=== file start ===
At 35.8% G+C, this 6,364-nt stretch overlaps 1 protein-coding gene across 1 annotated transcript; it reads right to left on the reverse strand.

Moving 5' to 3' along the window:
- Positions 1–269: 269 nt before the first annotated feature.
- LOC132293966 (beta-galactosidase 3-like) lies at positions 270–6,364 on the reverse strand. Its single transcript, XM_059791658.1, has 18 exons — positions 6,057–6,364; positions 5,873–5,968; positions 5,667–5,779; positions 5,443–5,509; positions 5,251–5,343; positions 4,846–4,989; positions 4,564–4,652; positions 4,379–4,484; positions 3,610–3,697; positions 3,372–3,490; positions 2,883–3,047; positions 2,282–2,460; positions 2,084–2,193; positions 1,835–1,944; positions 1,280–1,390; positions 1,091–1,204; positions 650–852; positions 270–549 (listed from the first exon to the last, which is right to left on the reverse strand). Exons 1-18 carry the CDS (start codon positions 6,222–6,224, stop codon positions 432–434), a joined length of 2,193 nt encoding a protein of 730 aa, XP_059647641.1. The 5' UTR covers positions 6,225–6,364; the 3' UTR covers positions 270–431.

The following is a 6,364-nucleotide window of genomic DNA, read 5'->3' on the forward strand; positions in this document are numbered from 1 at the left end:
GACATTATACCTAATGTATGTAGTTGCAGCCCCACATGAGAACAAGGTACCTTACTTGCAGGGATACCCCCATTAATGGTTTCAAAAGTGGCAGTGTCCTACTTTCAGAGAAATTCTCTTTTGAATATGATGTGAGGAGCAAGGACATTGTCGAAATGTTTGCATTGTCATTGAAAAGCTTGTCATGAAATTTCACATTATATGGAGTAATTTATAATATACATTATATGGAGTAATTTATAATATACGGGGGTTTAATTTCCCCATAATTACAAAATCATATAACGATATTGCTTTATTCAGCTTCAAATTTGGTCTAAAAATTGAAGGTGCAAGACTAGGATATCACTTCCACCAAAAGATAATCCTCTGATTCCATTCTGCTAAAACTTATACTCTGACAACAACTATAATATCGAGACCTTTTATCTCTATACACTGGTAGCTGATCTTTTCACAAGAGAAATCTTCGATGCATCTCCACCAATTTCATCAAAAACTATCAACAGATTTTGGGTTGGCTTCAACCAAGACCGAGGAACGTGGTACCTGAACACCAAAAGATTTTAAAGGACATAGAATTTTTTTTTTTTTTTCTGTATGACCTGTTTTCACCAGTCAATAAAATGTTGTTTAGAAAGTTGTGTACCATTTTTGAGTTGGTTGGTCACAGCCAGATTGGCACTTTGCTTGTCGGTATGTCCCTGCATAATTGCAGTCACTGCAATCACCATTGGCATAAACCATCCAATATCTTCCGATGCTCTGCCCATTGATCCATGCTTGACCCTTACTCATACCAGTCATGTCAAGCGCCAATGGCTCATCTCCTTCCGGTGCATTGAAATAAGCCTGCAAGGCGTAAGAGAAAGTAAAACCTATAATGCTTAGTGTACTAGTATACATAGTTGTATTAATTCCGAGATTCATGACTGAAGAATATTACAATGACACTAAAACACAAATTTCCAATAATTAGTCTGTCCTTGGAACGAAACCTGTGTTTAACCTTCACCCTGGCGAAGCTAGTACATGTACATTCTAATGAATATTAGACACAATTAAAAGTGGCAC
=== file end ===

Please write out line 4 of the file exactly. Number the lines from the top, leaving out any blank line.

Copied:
- LOC132293966 (beta-galactosidase 3-like) lies at positions 270–6,364 on the reverse strand. Its single transcript, XM_059791658.1, has 18 exons — positions 6,057–6,364; positions 5,873–5,968; positions 5,667–5,779; positions 5,443–5,509; positions 5,251–5,343; positions 4,846–4,989; positions 4,564–4,652; positions 4,379–4,484; positions 3,610–3,697; positions 3,372–3,490; positions 2,883–3,047; positions 2,282–2,460; positions 2,084–2,193; positions 1,835–1,944; positions 1,280–1,390; positions 1,091–1,204; positions 650–852; positions 270–549 (listed from the first exon to the last, which is right to left on the reverse strand). Exons 1-18 carry the CDS (start codon positions 6,222–6,224, stop codon positions 432–434), a joined length of 2,193 nt encoding a protein of 730 aa, XP_059647641.1. The 5' UTR covers positions 6,225–6,364; the 3' UTR covers positions 270–431.